Portworx recommends using the built-in internal KVDB in all cases except when running Metro DR.
The built-in internal KVDB is enabled by default when you install Portworx through Portworx Central. Portworx automatically deploys the internal KVDB cluster and manages the internal key-value store (KVDB) cluster. The internal KVDB is installed on a set of three nodes in your cluster, and it removes the requirement for an external KVDB such as etcd. The internal KVDB can be used with Kubernetes as well as other schedulers.
Use the internal KVDB on Kubernetes
To install Portworx using the built-in internal KVDB, use Portworx Central and select Built-in for ETCD when creating your Portworx cluster.
Use the internal KVDB on other schedulers
For all other schedulers, Portworx requires that you provide an external etcd to bootstrap its internal KVDB. Portworx uses this external etcd to discover its own internal KVDB nodes. While installing Portworx, provide the
-b argument to instruct Portworx to set up an internal KVDB. Along with
-b, provide the
-k argument with a list of external etcd endpoints. For more information, see the install documentation for your orchestrator.
Storage for the internal KVDB
For KVDB drives:
- The recommended disk size for AWS, vSphere Pure, and CSI is at least 32G.
- For all other cases, it should be 150G.
Internal KVDB metadata needs to be stored on a persistent disk.
Provide a separate drive to Portworx nodes through the
This metadata drive will be used for storing internal KVDB data as well as Portworx metadata such as journal or timestamp data.
The minimum required size for the metadata drive depends on the input/output operations per second (IOPS) association:
- If IOPS are independent of disk size, then the recommended size is 64G.
- If IOPS are dependent on the disk size, then the recommended size is 150G.
Designate nodes as KVDB nodes
There are two ways in which you can designate a node as a KVDB node:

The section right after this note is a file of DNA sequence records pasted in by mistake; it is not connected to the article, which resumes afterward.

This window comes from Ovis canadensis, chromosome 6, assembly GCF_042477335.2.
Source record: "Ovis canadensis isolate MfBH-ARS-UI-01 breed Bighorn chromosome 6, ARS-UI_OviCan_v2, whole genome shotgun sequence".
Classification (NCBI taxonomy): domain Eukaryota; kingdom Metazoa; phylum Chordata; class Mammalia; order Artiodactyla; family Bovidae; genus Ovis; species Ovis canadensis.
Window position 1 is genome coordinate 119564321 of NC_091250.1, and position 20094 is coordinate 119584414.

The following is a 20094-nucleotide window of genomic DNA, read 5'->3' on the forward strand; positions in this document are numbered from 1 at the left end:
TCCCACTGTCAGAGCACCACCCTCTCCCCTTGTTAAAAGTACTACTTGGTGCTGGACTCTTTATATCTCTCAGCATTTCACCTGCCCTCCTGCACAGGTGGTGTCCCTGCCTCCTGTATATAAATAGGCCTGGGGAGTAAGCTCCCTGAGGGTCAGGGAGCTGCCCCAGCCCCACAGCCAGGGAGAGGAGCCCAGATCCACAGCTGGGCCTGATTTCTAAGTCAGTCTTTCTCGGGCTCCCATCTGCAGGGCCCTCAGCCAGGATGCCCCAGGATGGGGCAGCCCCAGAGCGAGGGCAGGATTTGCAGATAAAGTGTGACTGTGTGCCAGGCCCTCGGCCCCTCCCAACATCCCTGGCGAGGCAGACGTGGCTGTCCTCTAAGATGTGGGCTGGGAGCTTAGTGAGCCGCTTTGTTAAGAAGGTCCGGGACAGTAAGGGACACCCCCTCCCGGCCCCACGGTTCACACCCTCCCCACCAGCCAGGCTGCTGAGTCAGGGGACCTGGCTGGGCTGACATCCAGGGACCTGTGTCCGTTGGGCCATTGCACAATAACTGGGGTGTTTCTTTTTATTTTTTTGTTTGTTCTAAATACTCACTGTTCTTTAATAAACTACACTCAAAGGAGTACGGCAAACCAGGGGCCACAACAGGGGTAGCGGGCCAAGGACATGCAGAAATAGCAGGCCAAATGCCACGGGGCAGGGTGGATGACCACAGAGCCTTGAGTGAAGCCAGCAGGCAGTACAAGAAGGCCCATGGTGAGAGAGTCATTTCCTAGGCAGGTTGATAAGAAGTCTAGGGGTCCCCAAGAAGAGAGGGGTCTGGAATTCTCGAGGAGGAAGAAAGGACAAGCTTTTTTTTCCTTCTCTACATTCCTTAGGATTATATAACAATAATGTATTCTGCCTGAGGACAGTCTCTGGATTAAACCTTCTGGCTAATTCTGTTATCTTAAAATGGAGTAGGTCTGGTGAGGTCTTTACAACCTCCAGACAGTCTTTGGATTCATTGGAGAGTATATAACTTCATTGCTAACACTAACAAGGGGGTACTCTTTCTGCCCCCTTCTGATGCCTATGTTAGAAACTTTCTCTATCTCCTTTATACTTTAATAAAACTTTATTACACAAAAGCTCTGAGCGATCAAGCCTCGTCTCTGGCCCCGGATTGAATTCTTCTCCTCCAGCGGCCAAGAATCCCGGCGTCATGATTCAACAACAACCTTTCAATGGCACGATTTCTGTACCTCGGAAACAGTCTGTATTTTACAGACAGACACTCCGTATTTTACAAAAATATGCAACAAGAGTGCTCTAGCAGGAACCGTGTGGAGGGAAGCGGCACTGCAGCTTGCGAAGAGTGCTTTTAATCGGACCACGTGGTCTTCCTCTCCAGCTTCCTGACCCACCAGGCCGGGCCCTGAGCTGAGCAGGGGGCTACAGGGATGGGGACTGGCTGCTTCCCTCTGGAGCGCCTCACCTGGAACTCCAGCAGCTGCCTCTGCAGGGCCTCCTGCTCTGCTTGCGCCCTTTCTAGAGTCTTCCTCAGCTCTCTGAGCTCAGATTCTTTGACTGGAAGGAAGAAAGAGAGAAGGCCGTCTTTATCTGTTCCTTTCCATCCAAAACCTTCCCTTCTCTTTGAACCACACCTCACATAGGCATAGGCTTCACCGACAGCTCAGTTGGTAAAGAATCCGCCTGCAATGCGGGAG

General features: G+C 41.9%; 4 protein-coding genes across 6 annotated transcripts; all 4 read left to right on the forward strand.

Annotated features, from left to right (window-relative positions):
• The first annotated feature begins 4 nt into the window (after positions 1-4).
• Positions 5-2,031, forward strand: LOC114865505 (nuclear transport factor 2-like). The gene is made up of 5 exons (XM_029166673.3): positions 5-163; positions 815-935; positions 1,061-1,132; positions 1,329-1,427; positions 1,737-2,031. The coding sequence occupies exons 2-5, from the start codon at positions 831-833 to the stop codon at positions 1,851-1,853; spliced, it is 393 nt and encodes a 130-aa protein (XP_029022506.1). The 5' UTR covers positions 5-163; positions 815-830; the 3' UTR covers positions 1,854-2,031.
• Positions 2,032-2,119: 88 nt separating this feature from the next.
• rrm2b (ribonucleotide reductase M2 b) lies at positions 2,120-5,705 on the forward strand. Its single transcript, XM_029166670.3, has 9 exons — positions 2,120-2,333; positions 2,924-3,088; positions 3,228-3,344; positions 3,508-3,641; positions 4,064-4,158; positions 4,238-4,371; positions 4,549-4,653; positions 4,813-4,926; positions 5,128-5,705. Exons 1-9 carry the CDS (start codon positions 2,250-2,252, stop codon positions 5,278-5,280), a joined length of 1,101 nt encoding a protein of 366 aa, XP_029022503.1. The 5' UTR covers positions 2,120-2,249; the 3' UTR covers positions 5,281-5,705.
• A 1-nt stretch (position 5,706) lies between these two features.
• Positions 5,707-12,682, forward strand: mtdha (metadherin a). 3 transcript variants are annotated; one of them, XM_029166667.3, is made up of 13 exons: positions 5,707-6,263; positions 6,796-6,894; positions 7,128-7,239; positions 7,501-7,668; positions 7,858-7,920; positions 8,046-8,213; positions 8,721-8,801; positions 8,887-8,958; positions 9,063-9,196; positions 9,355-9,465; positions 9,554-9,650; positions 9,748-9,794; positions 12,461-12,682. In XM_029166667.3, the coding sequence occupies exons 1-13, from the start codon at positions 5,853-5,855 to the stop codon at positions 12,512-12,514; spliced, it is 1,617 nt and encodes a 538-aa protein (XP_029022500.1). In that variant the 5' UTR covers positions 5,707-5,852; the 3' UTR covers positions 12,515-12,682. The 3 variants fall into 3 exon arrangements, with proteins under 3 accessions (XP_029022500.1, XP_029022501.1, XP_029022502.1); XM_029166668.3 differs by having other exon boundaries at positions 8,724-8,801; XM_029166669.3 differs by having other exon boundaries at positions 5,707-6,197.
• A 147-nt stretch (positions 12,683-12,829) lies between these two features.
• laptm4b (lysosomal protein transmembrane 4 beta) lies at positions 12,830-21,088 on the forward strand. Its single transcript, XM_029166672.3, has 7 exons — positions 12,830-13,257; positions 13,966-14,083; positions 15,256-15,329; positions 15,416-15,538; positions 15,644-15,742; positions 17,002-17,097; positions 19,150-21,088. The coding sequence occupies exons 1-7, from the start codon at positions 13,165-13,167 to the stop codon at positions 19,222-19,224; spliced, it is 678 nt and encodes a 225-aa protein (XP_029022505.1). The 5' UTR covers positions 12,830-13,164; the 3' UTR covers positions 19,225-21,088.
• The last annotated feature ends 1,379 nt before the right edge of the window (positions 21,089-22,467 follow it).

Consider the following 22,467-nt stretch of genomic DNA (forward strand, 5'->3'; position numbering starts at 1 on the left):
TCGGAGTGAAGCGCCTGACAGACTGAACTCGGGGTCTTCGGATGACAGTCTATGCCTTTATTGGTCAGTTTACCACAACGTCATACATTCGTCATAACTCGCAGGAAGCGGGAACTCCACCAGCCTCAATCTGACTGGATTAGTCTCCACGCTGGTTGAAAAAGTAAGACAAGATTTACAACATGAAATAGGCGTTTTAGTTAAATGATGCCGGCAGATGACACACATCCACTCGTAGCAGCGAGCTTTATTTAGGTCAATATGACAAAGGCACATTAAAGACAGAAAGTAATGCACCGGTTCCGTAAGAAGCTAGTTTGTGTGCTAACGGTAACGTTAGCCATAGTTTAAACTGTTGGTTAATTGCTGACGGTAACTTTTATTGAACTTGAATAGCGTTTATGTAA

You can use custom labels to designate nodes as KVDB nodes through the
If you are running Portworx on Kubernetes, you can use the
px/metadata-node=truelabel to designate the set of nodes that will run the internal KVDB.
Use the following command to label nodes in Kubernetes:
kubectl label nodes <list of node-names> px/metadata-node=true
Depending upon the labels and their values, a decision will be made:
- If a node is labeled
px/metadata-node=true, then it will be a part of the internal KVDB cluster.
- If node is labeled
px/metadata-node=false, then it will not be a part of the internal KVDB cluster.
- If no node labels are found, then all the storage nodes can potentially run internal KVDB.
- If an incorrect label is present on the node, such as
px/metadata-node=blah, then Portworx will not start on that node.
- If no node is labeled as
px/metadata-node=true, but one node is labeled as
px/metadata-node=false, then that node will never be a part of KVDB cluster, but the rest of the nodes are potential internal KVDB nodes.
- If a node is labeled
PX_METADATA_NODE_LABELenvironment variable takes precedence over the
- If you have manually applied the
px/metadata-node=truelabel during Portworx installation, then ensure to re-apply them to the new nodes created by your cloud provider's autoscalar during events like upgrades. Portworx by Pure Storage recommends specifying these labels as part of your cloud provider's auto-scaling configuration.
KVDB Node Failover
If a Portworx node which was a part of the internal KVDB cluster goes down for more than 3 minutes, then any other available storage nodes which are not part of the KVDB cluster will try to join it.
This is the set of actions that are taken on a node that tries to join the KVDB cluster:
- The down member is removed from the internal KVDB cluster. (Note: The node will be still part of the Portworx cluster)
- Internal KVDB is started on the new node.
- The new node adds itself to the internal KVDB cluster.
The node label logic holds true even during failover, so if a node has a label set to
px/metadata-node=false, then it will not try to join the KVDB cluster.
If the offline node comes back up, it will not rejoin the internal KVDB cluster if another node has replaced it.
Only storage nodes are a part of internal KVDB cluster.
Portworx takes regular internal backups of its key-value space and dumps them into a file on the host. Portworx takes these internal KVDB backups every 2 minutes and places them into the
/var/lib/osd/kvdb_backup directory on all nodes in your cluster. It also keeps a rolling count of 10 backups at a time within the internal KVDB storage drive.
A typical backup file will look like this:
These backup files can be used for recovering the internal KVDB cluster in case of a disaster.
In an event of a cluster failure, such as when all of the internal KVDB nodes and the corresponding drives where their data resides become lost and are unrecoverable, or when quorum is lost and two internal KVDB nodes are lost and are unrecoverable, Portworx can recover its internal KVDB cluster.
Please reach out to Portworx Technical Support to recover your cluster from such a state.